How the UK entering deflation could affect you
For the first time in 55 years, the UK has entered deflation, with prices falling by 0.1 per cent in the year to April.
Not since March 1960, when Lonnie Donegan’s ‘My Old Man’s a Dustman’ was dominating the UK charts, has the UK seen a period of deflation. And much like Lonnie’s father, those who “don’t earn much” could stand to benefit from a brief spell of deflation.
To everyday consumers, having cheaper petrol and food than it was a year ago is obviously a good thing. Oil has fallen approximately 13 per cent and milk is 11 per cent cheaper than it was in April 2014.
But what about the farmers who make the milk or the companies that produce the oil?
Saying this, we look at whether deflation is a good or bad thing for the economy and how it could affect your everyday life.
Are we in deflation?
In the Bank of England’s quarterly inflation report last week, BoE governor, Mark Carney, said that: “A temporary period of falling prices should not be mistaken for a damaging spiral of deflation.”
Deflation is more of a long-term effect and, as the governor suggested, this is likely to be a temporary period, making it more of a time of negative inflation rather than deflation.
Is that a good thing?
Lower everyday prices of fuel and food is “unambiguously good” for everyone, according to the governor.
It was reported in the Telegraph back in January that we are likely to save £140 each as a result of falling fuel prices this year, and spending less on fuel and food means that we have more to spend on other things of choice – maybe new clothes or nights out, which, in turn, will mean boosted revenue for fashion chains or night clubs and restaurants.
It all sounds good. Why would negative inflation be bad?
Whilst buying fuel and food is instantaneous and needed, other more considered purchases such as buying a new car are optional. Being human, if we believe that something is going to be cheaper tomorrow than it is today, we will put off making the purchase in hoping to seize a better deal.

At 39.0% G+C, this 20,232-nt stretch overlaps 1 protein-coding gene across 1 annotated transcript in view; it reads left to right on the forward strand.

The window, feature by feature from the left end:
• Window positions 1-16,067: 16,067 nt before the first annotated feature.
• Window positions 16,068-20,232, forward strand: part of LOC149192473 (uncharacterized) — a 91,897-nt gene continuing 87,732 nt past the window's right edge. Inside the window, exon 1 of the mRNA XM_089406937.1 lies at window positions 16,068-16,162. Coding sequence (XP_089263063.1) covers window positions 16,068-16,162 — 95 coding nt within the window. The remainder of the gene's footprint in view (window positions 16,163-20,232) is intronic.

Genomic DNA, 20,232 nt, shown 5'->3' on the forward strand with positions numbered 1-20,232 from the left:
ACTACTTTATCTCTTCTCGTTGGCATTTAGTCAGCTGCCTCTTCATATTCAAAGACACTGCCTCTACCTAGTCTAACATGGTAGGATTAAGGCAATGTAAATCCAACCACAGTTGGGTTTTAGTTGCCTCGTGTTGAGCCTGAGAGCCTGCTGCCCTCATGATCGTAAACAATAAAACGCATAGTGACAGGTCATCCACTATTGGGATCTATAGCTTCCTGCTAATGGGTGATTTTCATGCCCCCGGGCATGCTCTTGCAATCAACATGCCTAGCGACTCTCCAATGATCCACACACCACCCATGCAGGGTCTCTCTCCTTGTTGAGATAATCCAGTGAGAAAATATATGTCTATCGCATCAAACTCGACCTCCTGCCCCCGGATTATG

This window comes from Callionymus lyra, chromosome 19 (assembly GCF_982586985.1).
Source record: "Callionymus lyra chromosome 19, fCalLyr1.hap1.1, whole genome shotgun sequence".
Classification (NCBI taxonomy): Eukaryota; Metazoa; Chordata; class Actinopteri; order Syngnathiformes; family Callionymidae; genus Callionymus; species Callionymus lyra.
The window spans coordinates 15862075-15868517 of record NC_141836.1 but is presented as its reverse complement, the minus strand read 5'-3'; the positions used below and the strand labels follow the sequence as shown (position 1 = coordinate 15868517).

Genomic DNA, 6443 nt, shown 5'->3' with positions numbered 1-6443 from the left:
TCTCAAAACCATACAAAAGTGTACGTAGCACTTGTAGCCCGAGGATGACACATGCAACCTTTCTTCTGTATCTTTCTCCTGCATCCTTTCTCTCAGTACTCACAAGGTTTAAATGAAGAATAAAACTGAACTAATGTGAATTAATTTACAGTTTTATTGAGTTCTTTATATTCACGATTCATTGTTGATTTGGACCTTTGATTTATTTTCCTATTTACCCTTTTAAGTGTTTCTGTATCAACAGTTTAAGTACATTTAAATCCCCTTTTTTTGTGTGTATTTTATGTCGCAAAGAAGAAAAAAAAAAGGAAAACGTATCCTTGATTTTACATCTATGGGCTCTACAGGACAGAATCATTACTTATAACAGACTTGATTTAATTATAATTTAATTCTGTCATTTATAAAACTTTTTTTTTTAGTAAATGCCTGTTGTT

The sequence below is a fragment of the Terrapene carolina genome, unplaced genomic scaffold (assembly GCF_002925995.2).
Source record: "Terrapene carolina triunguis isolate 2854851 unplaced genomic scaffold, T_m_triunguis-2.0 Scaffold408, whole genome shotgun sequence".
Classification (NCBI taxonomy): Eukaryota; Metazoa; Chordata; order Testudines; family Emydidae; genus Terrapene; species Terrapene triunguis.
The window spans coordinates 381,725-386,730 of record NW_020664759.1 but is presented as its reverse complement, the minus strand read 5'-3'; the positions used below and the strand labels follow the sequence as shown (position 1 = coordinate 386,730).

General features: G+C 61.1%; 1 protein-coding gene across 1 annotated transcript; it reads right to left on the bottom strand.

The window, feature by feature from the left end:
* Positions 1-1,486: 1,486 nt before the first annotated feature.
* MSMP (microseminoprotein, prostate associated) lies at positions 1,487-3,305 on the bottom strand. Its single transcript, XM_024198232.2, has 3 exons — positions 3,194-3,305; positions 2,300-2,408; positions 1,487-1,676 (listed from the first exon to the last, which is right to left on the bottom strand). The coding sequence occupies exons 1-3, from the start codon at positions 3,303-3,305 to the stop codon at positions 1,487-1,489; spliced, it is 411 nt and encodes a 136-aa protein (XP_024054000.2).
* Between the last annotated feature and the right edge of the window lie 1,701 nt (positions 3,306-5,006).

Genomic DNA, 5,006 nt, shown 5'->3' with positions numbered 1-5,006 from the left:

It is this stall in spending that could cause a majority of the economy to stall or slow.
Does this all mean that interest rates will rise?
For as long as inflation remains below the Bank of England’s target of 2 per cent, it is highly unlikely that interest rates will rise. In fact, the longer the period of negative inflation lasts, there is an increasing chance that interest rates could be cut even further to increase spending to boost the level of inflation.
But, as mentioned earlier, Mark Carney believes that the negative inflation will not last and that the Consumer Prices Index (CPI) – which measures the changes in the prices of consumer goods and services – will pick up towards the end of the year, and it is for this reason that economists still expect that interest rates will rise in the summer of 2016.
Deflation or negative inflation is something that many of us will not have experienced in our lifetime, so it is imperative that you should seek advice from a professional mortgage adviser who will be able to help you find the right solution for your needs.